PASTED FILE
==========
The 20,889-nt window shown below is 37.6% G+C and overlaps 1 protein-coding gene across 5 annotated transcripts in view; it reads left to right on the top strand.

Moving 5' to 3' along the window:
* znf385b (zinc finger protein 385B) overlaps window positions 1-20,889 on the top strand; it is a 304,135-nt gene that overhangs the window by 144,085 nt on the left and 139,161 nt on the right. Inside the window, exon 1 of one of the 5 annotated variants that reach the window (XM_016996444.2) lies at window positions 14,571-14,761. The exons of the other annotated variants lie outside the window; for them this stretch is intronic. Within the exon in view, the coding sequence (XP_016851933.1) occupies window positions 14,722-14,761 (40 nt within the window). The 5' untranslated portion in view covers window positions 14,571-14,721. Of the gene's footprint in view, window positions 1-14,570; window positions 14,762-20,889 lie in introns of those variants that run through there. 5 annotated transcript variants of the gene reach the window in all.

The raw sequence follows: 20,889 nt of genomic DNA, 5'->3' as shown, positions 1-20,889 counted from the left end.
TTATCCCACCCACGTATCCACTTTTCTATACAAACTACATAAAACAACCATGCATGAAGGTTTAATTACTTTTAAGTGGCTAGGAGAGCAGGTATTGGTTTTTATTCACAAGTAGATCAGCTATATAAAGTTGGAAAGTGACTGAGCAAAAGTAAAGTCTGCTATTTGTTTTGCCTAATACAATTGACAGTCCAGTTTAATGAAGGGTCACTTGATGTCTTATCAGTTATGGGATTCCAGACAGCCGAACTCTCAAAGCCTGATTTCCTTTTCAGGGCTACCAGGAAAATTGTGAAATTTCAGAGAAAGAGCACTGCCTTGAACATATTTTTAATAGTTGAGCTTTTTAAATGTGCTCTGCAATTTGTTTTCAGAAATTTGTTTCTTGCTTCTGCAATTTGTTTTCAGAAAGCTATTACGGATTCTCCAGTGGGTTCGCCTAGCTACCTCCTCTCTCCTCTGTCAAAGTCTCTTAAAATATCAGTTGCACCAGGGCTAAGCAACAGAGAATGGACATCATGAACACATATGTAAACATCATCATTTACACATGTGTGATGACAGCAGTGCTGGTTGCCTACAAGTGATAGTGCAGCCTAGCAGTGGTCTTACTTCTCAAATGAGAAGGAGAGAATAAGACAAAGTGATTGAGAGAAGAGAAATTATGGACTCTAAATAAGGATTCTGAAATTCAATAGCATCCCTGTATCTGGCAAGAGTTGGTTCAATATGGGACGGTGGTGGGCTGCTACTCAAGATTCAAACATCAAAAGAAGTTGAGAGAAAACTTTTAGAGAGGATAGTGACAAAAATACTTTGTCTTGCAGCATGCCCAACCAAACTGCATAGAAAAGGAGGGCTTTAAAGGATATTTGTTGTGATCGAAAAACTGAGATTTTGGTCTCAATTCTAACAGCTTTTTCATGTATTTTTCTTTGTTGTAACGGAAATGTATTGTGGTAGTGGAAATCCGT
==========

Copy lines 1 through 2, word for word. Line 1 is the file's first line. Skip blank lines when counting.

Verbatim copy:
The 20,889-nt window shown below is 37.6% G+C and overlaps 1 protein-coding gene across 5 annotated transcripts in view; it reads left to right on the top strand.

Moving 5' to 3' along the window: